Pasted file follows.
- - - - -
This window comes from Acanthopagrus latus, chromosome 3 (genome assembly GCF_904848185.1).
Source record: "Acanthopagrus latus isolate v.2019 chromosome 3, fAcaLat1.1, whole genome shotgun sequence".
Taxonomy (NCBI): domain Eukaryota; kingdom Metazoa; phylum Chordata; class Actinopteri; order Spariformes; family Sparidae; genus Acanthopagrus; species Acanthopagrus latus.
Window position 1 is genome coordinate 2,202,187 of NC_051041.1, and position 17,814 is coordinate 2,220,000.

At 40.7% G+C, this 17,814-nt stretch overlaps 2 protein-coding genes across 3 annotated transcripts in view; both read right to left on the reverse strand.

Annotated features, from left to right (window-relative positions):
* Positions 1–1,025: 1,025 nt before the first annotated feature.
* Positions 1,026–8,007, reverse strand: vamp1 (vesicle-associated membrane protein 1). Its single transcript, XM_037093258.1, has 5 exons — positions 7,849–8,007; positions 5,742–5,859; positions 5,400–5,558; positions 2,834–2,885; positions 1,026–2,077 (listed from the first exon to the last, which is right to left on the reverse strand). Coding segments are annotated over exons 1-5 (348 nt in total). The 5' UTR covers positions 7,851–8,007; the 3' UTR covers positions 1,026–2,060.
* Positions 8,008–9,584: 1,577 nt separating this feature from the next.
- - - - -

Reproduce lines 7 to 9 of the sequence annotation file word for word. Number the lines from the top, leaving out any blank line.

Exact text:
* Positions 1–1,025: 1,025 nt before the first annotated feature.
* Positions 1,026–8,007, reverse strand: vamp1 (vesicle-associated membrane protein 1). Its single transcript, XM_037093258.1, has 5 exons — positions 7,849–8,007; positions 5,742–5,859; positions 5,400–5,558; positions 2,834–2,885; positions 1,026–2,077 (listed from the first exon to the last, which is right to left on the reverse strand). Coding segments are annotated over exons 1-5 (348 nt in total). The 5' UTR covers positions 7,851–8,007; the 3' UTR covers positions 1,026–2,060.
* Positions 8,008–9,584: 1,577 nt separating this feature from the next.